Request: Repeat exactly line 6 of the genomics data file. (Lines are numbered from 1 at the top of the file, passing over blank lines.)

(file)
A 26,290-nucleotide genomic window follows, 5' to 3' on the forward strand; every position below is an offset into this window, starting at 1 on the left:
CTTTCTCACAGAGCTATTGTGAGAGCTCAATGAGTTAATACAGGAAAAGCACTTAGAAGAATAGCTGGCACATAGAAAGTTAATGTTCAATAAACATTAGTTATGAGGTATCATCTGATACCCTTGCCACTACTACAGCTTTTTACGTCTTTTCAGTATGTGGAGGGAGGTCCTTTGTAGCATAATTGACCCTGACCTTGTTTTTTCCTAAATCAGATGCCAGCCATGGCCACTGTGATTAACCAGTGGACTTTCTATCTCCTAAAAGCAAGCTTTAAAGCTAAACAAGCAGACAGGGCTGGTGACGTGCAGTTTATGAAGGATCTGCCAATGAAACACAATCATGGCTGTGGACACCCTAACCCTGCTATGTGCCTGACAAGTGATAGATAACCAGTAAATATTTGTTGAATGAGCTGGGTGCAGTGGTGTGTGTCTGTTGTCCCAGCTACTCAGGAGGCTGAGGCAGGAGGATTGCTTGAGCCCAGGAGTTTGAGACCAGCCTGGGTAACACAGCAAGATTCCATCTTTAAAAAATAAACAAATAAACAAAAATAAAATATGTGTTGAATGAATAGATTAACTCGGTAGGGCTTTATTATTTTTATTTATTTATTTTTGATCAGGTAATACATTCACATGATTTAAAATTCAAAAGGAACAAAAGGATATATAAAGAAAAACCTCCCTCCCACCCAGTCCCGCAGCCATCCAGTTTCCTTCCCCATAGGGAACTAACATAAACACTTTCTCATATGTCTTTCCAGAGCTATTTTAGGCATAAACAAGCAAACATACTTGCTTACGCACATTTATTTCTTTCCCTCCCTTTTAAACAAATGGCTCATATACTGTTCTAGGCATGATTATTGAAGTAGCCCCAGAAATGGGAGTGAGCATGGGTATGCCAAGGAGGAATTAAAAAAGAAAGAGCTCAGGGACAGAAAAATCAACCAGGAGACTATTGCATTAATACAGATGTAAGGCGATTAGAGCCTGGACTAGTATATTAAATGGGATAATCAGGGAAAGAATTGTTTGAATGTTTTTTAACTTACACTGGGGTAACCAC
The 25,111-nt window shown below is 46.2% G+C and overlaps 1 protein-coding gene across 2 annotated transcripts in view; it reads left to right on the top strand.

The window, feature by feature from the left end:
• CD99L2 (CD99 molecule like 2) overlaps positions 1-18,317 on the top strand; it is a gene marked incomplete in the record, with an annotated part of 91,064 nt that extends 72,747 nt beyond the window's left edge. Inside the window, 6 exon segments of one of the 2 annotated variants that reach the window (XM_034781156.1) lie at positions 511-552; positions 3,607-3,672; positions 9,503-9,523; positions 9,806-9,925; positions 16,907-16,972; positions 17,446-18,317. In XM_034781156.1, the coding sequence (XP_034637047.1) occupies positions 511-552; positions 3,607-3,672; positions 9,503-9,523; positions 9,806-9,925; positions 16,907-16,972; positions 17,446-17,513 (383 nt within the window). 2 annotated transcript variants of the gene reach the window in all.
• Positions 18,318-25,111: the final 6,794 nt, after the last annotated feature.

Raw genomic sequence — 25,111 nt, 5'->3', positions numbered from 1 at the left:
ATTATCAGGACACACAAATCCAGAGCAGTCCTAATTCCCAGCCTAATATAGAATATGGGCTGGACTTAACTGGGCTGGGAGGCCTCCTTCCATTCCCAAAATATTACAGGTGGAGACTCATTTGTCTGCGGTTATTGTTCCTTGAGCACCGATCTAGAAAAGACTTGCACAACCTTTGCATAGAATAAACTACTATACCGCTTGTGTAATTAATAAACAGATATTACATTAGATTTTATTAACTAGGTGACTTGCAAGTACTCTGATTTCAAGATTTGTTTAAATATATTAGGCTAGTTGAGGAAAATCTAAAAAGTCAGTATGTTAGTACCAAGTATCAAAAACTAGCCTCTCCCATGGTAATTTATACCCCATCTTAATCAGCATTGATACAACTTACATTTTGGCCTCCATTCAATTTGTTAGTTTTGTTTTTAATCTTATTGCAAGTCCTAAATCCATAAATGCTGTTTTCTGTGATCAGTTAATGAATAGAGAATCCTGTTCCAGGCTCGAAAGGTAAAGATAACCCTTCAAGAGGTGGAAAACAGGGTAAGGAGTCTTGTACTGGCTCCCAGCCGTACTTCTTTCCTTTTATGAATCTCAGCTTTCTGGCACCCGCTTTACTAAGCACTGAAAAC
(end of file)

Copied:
• Positions 18,318-25,111: the final 6,794 nt, after the last annotated feature.